MVO R2, PLYR.TYV ; Set our target Y velocity to sine

And finally, take the computed target Y velocity (really just the adjusted lookup value from the sine table) and stick it into our data structure.

MVO R1, PLYR.TXV ; Set our target X velocity to cosine

Again, the same for R1 - this time for the X velocity.

PULR PC ENDP

End procedure as normal.

That routine really only computed a current "target velocity." So we know what the player is attempting to do by looking at PLYR.TXV and PLYR.TYV. We'll make changes to our MOB_UPDATE function that will incorporate those values and move the player on the screen.

## Positioning the player

;; ======================================================================== ;; ;; MOB_UPDATE -- This updates the player's position ;; ;; ======================================================================== ;; MOB_UPDATE PROC PSHR R5

This procedure opening should look very familiar.

;; ------------------------------------------------------------ ;; ;; Bring our actual velocity closer to our target velocity, ;; ;; and apply the velocity to our position. ;; ;; ------------------------------------------------------------ ;;

As can be seen from this comment, we're going to do the math necessary to bring our current velocity closer to the target that we've computed in the scanhand call-back routine. The approach we'll take here will be to compute the difference between the target velocity and the current velocity, then adjust the velocity towards the target by 1/4 of that difference. That way the speed of the player adjusts in a way that is noticeable in gameplay.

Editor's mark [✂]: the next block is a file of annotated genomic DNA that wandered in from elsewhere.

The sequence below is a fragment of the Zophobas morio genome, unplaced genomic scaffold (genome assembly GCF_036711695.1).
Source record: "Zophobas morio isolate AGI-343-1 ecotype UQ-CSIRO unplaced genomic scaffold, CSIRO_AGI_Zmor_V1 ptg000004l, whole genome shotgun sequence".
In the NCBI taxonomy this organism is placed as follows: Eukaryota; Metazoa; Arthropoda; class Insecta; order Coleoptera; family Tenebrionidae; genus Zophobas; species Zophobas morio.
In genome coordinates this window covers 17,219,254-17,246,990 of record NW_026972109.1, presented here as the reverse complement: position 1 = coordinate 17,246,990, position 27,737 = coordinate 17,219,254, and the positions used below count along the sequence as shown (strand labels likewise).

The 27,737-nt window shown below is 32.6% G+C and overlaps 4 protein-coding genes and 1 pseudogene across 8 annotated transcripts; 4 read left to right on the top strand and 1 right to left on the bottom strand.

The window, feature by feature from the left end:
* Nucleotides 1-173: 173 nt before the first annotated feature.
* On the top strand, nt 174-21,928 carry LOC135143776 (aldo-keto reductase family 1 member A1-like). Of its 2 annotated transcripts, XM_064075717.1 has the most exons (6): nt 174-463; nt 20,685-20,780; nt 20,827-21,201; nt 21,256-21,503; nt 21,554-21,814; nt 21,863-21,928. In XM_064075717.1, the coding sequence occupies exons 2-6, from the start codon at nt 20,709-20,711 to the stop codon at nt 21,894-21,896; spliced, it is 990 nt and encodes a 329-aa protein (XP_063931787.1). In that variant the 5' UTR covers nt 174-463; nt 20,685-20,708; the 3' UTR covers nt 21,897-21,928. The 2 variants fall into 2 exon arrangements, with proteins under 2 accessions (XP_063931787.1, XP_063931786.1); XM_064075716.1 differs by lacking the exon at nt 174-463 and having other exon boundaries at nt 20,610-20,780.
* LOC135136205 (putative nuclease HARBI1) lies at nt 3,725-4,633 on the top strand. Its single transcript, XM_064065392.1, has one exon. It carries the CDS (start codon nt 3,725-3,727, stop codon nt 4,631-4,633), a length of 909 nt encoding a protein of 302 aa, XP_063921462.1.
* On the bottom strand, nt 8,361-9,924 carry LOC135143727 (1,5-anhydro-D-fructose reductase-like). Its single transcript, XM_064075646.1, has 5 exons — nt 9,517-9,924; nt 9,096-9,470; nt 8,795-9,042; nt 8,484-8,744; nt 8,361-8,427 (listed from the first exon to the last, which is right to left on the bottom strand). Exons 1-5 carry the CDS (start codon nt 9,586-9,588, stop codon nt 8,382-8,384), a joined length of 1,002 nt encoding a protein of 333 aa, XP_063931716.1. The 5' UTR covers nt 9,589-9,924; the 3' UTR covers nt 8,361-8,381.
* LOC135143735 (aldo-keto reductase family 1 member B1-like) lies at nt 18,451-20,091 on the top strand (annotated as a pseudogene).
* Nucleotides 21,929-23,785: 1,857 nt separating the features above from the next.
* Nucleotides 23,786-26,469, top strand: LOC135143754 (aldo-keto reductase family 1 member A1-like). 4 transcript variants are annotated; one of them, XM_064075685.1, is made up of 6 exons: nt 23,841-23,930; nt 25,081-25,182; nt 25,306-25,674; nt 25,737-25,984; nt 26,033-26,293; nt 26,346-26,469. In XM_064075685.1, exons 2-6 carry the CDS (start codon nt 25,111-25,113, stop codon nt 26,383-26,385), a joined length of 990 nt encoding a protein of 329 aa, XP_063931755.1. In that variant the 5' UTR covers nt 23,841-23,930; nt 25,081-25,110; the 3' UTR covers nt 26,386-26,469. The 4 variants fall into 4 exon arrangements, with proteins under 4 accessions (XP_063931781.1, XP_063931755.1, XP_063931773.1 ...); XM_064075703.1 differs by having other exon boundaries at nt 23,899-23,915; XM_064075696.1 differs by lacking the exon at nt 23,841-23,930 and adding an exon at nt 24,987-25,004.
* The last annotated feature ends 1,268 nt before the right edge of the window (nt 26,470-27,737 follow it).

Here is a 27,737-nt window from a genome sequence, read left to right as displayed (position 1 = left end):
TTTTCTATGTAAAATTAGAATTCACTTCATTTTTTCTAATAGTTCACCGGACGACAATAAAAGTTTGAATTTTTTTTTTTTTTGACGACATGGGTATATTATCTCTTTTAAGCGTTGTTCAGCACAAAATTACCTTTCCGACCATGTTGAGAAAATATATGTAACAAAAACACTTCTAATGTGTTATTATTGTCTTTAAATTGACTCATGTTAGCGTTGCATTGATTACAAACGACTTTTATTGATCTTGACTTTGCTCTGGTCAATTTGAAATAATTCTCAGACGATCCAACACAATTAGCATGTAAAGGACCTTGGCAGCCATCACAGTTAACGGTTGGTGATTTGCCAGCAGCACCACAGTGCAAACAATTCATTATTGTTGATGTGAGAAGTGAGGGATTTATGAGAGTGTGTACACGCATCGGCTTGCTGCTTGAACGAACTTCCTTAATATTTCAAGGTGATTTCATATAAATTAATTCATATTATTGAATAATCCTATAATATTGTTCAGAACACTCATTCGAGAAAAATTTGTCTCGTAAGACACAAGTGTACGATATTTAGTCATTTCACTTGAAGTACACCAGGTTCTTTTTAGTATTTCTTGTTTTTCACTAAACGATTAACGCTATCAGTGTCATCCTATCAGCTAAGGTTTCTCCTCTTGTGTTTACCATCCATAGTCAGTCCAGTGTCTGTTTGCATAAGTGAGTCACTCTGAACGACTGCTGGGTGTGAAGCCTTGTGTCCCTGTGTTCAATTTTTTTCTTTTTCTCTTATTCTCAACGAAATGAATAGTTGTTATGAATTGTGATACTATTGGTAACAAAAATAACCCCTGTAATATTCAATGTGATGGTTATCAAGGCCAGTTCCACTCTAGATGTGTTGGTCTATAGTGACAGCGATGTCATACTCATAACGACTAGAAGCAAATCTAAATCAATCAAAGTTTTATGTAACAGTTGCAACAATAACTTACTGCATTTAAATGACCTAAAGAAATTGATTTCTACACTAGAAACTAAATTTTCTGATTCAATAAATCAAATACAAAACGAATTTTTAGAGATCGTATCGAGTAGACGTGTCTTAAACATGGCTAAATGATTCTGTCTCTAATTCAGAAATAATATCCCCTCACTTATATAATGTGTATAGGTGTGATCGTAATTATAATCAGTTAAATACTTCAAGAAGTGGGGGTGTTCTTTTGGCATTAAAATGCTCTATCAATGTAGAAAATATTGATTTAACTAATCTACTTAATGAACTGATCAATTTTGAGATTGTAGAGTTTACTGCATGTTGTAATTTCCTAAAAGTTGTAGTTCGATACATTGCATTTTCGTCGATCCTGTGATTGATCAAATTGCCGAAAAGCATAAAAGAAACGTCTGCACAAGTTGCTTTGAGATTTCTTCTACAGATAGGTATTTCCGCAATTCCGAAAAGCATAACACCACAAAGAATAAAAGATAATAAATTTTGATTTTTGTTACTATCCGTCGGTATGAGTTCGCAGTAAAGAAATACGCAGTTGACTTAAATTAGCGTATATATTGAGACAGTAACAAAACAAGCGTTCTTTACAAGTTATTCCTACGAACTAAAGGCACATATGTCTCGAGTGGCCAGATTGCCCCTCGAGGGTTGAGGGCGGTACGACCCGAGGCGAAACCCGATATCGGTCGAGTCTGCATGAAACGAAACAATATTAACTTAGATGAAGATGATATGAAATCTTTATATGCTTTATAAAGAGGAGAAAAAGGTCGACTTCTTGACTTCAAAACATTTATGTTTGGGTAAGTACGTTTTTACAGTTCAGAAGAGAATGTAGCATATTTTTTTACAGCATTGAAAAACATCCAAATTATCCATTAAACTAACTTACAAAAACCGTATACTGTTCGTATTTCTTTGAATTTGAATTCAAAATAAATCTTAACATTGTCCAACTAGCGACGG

The first chunk deals with the X direction.

MVI PLYR.TXV, R0 SUB PLYR.XV, R0

Put the target velocity into R0, then subtract the actual velocity. R0 will now contain the difference between them.

SARC R0

SARC is shift right, which effects a divide by 2. It also shifts the right-most bit into the carry flag. In terms of the math, that works just fine except for the case when the difference is very small, i.e. only 1. When we SARC the value of 1 (computing 1/2), we'll get 0 left in our register as our value to adjust by, and that will mean that the actual velocity will never really converge on the target velocity. So in that case, we'll just add that 1 back to our register as a way of rounding that 1/2 value back up.